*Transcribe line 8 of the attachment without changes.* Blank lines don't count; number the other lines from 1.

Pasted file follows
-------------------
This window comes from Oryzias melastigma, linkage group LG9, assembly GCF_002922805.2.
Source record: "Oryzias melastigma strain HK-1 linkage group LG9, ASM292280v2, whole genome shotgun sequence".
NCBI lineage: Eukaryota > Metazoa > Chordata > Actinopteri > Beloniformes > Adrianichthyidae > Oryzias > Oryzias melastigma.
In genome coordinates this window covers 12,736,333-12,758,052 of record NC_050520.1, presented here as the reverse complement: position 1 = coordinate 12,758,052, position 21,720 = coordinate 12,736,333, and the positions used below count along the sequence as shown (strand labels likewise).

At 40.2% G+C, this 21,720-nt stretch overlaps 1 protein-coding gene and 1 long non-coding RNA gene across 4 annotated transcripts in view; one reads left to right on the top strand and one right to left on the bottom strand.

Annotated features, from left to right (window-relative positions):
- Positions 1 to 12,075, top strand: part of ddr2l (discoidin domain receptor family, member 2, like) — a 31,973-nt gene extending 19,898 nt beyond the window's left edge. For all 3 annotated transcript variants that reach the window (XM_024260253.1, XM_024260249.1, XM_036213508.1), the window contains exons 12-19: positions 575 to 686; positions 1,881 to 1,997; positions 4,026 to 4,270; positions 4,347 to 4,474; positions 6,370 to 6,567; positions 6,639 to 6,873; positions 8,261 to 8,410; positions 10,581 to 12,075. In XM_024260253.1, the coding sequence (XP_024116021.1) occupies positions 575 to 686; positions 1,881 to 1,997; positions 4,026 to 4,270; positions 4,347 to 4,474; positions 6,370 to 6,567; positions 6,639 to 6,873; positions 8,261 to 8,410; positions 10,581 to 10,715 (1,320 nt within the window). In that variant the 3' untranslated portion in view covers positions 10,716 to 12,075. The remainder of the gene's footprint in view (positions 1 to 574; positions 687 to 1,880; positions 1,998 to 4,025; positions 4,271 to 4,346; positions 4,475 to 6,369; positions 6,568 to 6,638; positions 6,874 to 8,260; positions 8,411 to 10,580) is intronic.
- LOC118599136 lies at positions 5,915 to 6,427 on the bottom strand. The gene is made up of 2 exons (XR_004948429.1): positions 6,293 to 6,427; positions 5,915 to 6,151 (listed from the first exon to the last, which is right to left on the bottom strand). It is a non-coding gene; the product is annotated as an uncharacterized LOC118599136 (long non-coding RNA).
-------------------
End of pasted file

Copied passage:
- LOC118599136 lies at positions 5,915 to 6,427 on the bottom strand. The gene is made up of 2 exons (XR_004948429.1): positions 6,293 to 6,427; positions 5,915 to 6,151 (listed from the first exon to the last, which is right to left on the bottom strand). It is a non-coding gene; the product is annotated as an uncharacterized LOC118599136 (long non-coding RNA).